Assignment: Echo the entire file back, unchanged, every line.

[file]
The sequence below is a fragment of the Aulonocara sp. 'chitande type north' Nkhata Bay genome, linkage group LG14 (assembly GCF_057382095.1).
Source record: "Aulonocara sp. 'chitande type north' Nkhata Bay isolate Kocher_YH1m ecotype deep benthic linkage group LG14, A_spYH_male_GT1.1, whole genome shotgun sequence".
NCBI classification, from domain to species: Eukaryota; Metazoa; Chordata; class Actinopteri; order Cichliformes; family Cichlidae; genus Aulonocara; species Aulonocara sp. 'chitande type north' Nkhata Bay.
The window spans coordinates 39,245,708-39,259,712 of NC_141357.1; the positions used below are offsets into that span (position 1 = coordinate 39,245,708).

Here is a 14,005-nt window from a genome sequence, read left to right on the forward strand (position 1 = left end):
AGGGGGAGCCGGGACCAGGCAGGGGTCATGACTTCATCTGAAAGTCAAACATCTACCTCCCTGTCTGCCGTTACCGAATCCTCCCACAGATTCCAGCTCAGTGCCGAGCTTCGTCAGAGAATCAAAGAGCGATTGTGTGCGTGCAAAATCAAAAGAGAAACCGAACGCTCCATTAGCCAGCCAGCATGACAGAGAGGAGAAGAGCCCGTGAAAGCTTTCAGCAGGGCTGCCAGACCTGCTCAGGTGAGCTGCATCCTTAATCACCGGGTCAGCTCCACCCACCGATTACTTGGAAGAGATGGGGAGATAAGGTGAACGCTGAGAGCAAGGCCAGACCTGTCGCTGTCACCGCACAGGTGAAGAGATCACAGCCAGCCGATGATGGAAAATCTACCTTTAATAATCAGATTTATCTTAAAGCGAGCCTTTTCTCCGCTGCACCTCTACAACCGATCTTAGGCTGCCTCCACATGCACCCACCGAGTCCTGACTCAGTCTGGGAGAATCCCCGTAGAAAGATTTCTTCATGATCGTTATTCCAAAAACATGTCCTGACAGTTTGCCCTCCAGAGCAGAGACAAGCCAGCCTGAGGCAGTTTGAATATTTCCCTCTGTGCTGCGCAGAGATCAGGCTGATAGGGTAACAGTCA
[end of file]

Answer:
The sequence below is a fragment of the Aulonocara sp. 'chitande type north' Nkhata Bay genome, linkage group LG14 (assembly GCF_057382095.1).
Source record: "Aulonocara sp. 'chitande type north' Nkhata Bay isolate Kocher_YH1m ecotype deep benthic linkage group LG14, A_spYH_male_GT1.1, whole genome shotgun sequence".
NCBI classification, from domain to species: Eukaryota; Metazoa; Chordata; class Actinopteri; order Cichliformes; family Cichlidae; genus Aulonocara; species Aulonocara sp. 'chitande type north' Nkhata Bay.
The window spans coordinates 39,245,708-39,259,712 of NC_141357.1; the positions used below are offsets into that span (position 1 = coordinate 39,245,708).

Here is a 14,005-nt window from a genome sequence, read left to right on the forward strand (position 1 = left end):
AGGGGGAGCCGGGACCAGGCAGGGGTCATGACTTCATCTGAAAGTCAAACATCTACCTCCCTGTCTGCCGTTACCGAATCCTCCCACAGATTCCAGCTCAGTGCCGAGCTTCGTCAGAGAATCAAAGAGCGATTGTGTGCGTGCAAAATCAAAAGAGAAACCGAACGCTCCATTAGCCAGCCAGCATGACAGAGAGGAGAAGAGCCCGTGAAAGCTTTCAGCAGGGCTGCCAGACCTGCTCAGGTGAGCTGCATCCTTAATCACCGGGTCAGCTCCACCCACCGATTACTTGGAAGAGATGGGGAGATAAGGTGAACGCTGAGAGCAAGGCCAGACCTGTCGCTGTCACCGCACAGGTGAAGAGATCACAGCCAGCCGATGATGGAAAATCTACCTTTAATAATCAGATTTATCTTAAAGCGAGCCTTTTCTCCGCTGCACCTCTACAACCGATCTTAGGCTGCCTCCACATGCACCCACCGAGTCCTGACTCAGTCTGGGAGAATCCCCGTAGAAAGATTTCTTCATGATCGTTATTCCAAAAACATGTCCTGACAGTTTGCCCTCCAGAGCAGAGACAAGCCAGCCTGAGGCAGTTTGAATATTTCCCTCTGTGCTGCGCAGAGATCAGGCTGATAGGGTAACAGTCA